Published on: Oct 15,2017
As a young citizen of India, armed with technology, knowledge and love for my nation, I realize, small aim is a crime —Stanza of Song of Youth by Dr. A.P.J. Abdul Kalam
In true spirit of the lines above Dr. A.P.J. Abdul Kalam, fondly known as the People’s President and the Missile Man, had envisioned a Developed India through his India Vision 2020 document. Healthcare was identified as a key focus area to achieve this vision of a Developed India. Indigenous, focused R&D to solve for healthcare problems in India was and is the need of the hour. Addressing a gathering in Bangalore on January 10, 2010, Dr. Kalam stressed on the need of affordable healthcare for all in India.
Kalam Institute of Health Technology (KIHT), named after this visionary scientist cum statesman, was setup with the support of Biotechnology Industry Research Assistance Council (BIRAC), a Public Sector Undertaking of Department of Biotechnology to bring increased access to affordable health products to citizens and a thriving medical devices manufacturing sector in India. KIHT works towards enabling the medical device industry in India which is largely import dependent leading to high costs of healthcare. KIHT works on 3 core areas of a) Facilitating focused R&D b) Technology transfer enabling upscale of prototypes c) Market access which will lead to access to healthcare for patients. Inspired by the vision of Dr. Kalam making healthcare affordable and available is at the core of the KIHT philosophy.
KIHT will facilitate focused research on Critical Technology Links(CTLs) of medical devices. As a country, it is imperative that investments into R&D are made in areas where there is maximum benefit for the Indian society. KIHT organizes regular workshops where experts from industry and academia meet to brainstorm of key areas of research where India is dependent on Imports. The findings of these sessions are then shared with funding agencies to ensure funds reach critical research areas. The Kalam-Raju stent which was developed indigenously by Dr.Kalam and his team in collaboration with Dr. B. Soma Raju of the Care Foundation is a great example of industry-academia collaboration. India’s import dependency for cardiac stents was making such stents unaffordable. This Kalam-Raju stent brought the cost of stents down by almost 75%. KIHT will be facilitating focused research on technologies based on burden of disease and which are high import dependent through their Cell for Research & Development (CRD). Facilitating focused and target oriented R&D by providing critical knowledge to relevant institutions.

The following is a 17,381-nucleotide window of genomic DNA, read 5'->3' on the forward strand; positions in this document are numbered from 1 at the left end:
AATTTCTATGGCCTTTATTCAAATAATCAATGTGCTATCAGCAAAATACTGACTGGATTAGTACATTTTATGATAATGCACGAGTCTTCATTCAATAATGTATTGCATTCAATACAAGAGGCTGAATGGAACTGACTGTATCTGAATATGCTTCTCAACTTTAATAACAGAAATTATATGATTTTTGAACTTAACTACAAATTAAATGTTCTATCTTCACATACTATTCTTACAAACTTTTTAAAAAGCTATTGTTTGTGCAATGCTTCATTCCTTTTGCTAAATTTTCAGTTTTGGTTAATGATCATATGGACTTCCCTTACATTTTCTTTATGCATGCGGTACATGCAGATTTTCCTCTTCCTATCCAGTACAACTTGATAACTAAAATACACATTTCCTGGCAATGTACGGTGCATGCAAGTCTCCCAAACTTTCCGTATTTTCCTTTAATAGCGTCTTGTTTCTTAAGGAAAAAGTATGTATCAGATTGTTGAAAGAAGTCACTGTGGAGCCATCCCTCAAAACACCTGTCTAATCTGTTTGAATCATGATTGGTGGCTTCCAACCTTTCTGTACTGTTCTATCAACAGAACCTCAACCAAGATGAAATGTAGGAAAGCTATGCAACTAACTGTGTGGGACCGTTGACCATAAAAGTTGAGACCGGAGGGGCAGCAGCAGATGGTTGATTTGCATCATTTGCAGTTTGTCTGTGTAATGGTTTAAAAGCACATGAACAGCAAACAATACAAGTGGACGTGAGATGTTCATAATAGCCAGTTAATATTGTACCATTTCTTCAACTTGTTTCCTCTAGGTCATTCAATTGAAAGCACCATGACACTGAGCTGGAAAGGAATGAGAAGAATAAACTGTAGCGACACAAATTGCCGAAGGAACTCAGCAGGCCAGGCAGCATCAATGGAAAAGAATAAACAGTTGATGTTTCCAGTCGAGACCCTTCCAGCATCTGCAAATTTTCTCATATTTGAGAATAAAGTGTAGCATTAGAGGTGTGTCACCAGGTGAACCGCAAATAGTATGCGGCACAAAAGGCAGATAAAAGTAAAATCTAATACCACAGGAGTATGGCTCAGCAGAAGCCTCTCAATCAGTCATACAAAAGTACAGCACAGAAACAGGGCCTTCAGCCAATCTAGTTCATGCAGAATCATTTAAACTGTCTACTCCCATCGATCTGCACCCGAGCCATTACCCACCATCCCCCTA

R&D towards new product development needs to move from prototypes to full-fledged products which can then actually reach patients. KIHT through its Cell for Technology Transfer (CTT) works towards enabling this technology transfer. Research organizations, individual innovators, start-ups, academic institutes can identify and partner with appropriate companies with the help of the CTT team at KIHT for commercialization of their innovations. The financial consideration received for such innovations through commercialization can then be funnelled back to enable further innovation thus creating an ecosystem which fosters innovation. Dr. Kalam in an address on the occasion of Technology Day 2006, identified technology transfer as a key stage in affecting economic competitiveness of a product. The CTT team aims to achieve successful technology transfers in the field of medical devices.
The Kalam-Raju tablet developed again by Dr. Kalam and Dr. B Soma Raju served delivery of the right medical aid through technology coupled with access to a knowledge platform. The tablet enabled primary level healthcare workers to make informed decisions thus improving healthcare access and quality. Drawing a parallel in the medical device space the Cell for Innovation and Market Access (CIM) aims at enabling creation and adoption of medical device specific industry standards, technology upgrades in manufacturing, skill development programs which will lead to Indian products being at par with global competitors and thus enabling economic viability and improved delivery of healthcare.
CIM will also work towards addressing concerns like trade barriers, technical barriers, operational challenges which can impair the manufacturing and trade of medical devices.
KIHT is working towards the goal of affordable and accessible healthcare for all as set in the India Vision 2020 document. However, this cannot be achieved by one entity. In the health care sector the consumers, healthcare providers, insurance providers all need to invest in building the ecosystem across best practices, knowledge sharing and empowering the patient to make informed decisions. Sustaining, evolving, maturing the entire healthcare system in India is a project for all stakeholders to drive cohesively